The fourth column

One column is a feed, two provides options, and three makes a grid. Your beautifully curated grid. Now Instagram wants to add a fourth column, smashing that grid to pieces!

As with breaking the fourth wall on tv, the forth column represents a jarring, yet exciting change to the platform’s visual setup.

Thus far the response to Instagram’s ‘hijack testing’ has been largely negative. Proponents of the curated grid begging for a stay of execution, while the rest enjoy a moment of schadenfreude – Some people just want to watch to world burn!


And burn they shall. There are many accounts that would be adversely affected by the change, but a couple of sore thumbs really stick out.

TV series’, Homeland and The OA, will no doubt be hoping this is all a bad dream.

Homeland offers 66 posts of interlinked intrigue. While The OA serves up a big picture bonanza – the ultimate scrolling sensation.

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However the biggest hit lies in wait for Reynolds Kitchens – Two years’ worth of interlinked posts… Ouch!


Nike Lab, have already jumped the gun, deleting the entirety of their feed, mysteriously before the news first broke in September. Do they know more than the rest of us?

The account has remained post-less for nearly two months now. Keeping their powder dry till the re-boot? I bet their 1.3m followers are thrilled!



But why are Instagram toying with the idea? It has to be about more than just the sake of change, particularly with the wrath of their users in mind.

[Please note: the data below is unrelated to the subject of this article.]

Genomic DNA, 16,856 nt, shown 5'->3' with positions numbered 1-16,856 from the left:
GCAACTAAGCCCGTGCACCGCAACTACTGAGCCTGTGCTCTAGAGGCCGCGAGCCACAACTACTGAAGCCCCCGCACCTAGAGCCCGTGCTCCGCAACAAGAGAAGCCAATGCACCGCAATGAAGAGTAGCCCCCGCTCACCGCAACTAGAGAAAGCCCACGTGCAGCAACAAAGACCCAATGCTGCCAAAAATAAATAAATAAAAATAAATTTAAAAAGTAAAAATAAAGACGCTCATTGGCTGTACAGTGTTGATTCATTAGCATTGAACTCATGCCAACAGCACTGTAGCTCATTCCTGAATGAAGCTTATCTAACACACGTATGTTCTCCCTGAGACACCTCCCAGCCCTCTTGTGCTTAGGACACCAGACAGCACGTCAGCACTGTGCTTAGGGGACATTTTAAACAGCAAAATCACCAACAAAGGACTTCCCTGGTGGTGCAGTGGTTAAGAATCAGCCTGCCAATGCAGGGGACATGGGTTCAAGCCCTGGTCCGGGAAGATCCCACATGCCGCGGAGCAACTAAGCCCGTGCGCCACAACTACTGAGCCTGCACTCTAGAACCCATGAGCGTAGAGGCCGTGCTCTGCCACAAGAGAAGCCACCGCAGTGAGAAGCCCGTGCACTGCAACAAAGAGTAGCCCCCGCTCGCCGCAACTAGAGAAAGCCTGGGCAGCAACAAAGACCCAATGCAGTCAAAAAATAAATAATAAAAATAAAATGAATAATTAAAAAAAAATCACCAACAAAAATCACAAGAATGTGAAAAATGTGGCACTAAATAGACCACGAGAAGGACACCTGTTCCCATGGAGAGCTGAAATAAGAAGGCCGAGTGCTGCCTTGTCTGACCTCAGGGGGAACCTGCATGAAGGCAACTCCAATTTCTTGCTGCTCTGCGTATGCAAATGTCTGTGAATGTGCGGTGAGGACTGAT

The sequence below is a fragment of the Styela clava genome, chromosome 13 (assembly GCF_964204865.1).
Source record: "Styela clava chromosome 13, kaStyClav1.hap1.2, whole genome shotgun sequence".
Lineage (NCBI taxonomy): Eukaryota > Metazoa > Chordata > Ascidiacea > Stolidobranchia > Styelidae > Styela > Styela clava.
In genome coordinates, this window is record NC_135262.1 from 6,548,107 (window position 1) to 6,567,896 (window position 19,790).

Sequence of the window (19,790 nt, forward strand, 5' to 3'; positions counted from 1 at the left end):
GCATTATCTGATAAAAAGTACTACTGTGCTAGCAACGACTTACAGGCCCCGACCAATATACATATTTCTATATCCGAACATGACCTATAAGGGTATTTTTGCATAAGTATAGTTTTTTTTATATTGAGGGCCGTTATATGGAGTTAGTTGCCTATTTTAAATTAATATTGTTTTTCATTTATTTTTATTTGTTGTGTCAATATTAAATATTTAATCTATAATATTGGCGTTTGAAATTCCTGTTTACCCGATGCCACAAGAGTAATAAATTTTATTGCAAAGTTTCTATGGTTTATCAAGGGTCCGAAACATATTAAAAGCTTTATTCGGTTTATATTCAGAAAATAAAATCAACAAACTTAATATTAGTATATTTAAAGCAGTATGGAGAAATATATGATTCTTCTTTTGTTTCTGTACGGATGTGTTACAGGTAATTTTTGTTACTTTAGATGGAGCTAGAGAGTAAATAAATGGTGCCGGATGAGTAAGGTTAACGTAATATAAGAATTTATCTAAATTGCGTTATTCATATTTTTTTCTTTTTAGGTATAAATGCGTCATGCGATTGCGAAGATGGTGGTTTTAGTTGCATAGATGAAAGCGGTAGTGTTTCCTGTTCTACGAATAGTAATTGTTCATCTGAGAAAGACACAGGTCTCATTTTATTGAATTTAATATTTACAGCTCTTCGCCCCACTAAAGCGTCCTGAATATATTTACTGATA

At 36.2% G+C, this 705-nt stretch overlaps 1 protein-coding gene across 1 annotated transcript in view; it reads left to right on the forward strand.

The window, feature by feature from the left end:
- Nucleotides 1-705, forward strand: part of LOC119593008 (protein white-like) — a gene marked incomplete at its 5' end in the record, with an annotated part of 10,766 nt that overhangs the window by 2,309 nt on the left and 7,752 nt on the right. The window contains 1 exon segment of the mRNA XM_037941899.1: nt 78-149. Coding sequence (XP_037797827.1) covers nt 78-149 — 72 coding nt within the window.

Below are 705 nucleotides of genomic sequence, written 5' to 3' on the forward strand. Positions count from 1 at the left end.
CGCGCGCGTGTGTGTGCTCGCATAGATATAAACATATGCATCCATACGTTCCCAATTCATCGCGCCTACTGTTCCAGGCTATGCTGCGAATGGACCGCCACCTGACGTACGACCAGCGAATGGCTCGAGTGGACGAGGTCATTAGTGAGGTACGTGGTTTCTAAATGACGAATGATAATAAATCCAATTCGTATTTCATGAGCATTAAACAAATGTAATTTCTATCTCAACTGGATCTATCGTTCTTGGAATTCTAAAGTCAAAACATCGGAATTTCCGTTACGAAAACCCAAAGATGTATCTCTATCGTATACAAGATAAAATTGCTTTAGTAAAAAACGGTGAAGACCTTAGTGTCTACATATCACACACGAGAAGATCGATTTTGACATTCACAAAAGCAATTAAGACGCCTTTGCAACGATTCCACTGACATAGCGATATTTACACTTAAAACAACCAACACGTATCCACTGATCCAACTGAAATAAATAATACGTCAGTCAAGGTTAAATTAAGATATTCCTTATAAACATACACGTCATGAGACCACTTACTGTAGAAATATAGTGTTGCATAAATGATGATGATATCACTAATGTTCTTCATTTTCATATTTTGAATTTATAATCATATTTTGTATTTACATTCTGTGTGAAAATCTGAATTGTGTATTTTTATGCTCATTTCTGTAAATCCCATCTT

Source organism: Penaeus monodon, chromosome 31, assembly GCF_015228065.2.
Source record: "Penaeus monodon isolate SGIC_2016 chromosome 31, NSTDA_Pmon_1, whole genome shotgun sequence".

It turns out there are some very valid reasons for rocking our Instaworld:

Phone screens are getting bigger.

When Instagram first launched in 2010 it was designed to be used on devices like the iPhone 4 with its 3.5inch screen. Four columns maximise the use of the extra screen real-estate provided my newer models.


Less Scrolling.

Looking at a four-column grid means less scrolling, and allows you to consume more information faster.

Overpopulating the screen will also encourage people to click into posts, getting a proper look at them, increasing engagement and interaction.

Fresh look.

Shaking up the grid will push people to be more creative. This represents a re-birth for Instagram, preventing stagnation.

War on Brands.

The curated grid is often the preserve of brands and influencers, Instagram could be looking to reduce the amount of advertising activity on their platform.

Though advertising brings in plenty of cash, allowing your platform to be swamped with ad content scares away the average user. It’s a fine balancing act.


It is harder to break a single photo into four than it is to three. Hopefully this will mean less broken pictures which spam news feeds with ‘dead posts’, worthless on their own.

‘Dead posts’ were something that we were very conscious of at Prism when re-launching our brand recently.

Our strategy was to post in threes, but endeavouring to ensure each post held value on its own too.

We weren’t spotless in this regard, a splash of our sharp new logo was too tempting, but I’d say we’ve done ok.


However a four column system would require us to rethink how we present our work.

The simplest option is to post in pairs, A heavier visual next to a lighter one. This produces a checkerboard effect on your grid, and makes it easier to avoid ‘dead posts’.

Cleaner, simpler images will also stand out better, as anything too busy will get lost and fail to entice the viewer to engagement.

I’m sure some brands will start from scratch and attempt to re-create the entirely linked grid, I can assure you that won’t be us. But how magnificent they will be!

Written by Charlie Roberts

November 19, 2017